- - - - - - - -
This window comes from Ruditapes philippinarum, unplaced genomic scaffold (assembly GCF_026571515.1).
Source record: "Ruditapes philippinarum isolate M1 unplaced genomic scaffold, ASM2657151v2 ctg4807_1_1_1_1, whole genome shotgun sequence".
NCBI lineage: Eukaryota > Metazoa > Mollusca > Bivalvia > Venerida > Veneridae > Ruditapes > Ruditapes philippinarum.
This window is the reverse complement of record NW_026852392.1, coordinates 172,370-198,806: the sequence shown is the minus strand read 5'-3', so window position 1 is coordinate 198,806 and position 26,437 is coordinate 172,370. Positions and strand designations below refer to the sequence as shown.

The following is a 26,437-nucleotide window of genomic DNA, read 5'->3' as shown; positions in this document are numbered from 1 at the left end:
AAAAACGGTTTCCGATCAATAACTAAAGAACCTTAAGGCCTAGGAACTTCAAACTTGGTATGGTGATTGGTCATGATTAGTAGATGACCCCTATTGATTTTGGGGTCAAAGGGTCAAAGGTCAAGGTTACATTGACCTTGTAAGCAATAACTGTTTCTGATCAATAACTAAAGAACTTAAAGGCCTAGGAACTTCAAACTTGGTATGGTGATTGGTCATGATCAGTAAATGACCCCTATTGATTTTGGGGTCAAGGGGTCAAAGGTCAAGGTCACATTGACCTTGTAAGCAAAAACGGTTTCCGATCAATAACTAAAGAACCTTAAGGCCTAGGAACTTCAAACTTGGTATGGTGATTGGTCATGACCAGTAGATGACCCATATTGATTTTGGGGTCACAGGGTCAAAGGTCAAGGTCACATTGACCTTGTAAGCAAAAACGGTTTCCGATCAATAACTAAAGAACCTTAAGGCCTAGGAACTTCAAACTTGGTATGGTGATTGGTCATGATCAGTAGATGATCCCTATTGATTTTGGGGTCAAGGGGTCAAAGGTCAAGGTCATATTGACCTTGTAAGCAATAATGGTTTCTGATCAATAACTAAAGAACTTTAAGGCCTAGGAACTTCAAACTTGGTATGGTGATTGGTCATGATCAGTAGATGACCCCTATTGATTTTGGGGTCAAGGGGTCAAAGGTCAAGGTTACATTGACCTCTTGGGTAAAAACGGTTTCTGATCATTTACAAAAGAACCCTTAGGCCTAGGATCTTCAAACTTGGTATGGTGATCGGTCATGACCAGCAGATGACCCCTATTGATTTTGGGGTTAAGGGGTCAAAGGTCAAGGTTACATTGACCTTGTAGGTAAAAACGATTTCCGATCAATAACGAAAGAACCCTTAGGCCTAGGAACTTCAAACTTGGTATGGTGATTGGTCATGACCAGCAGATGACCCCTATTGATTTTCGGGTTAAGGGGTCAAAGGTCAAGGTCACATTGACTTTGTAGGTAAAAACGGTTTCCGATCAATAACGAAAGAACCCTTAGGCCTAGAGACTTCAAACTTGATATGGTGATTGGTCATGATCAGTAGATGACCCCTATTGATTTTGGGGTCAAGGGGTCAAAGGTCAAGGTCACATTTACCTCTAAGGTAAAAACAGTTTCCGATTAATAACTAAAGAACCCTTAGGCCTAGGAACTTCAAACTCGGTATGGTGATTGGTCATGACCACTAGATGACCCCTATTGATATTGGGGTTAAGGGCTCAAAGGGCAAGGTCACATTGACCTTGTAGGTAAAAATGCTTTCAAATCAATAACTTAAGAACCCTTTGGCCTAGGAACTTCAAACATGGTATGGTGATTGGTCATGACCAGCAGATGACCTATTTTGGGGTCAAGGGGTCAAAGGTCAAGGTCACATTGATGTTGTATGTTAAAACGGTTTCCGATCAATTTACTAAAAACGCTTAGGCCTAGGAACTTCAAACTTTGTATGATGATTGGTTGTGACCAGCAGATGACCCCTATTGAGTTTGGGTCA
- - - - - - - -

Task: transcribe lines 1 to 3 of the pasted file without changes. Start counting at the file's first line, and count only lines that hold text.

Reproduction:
This window comes from Ruditapes philippinarum, unplaced genomic scaffold (assembly GCF_026571515.1).
Source record: "Ruditapes philippinarum isolate M1 unplaced genomic scaffold, ASM2657151v2 ctg4807_1_1_1_1, whole genome shotgun sequence".
NCBI lineage: Eukaryota > Metazoa > Mollusca > Bivalvia > Venerida > Veneridae > Ruditapes > Ruditapes philippinarum.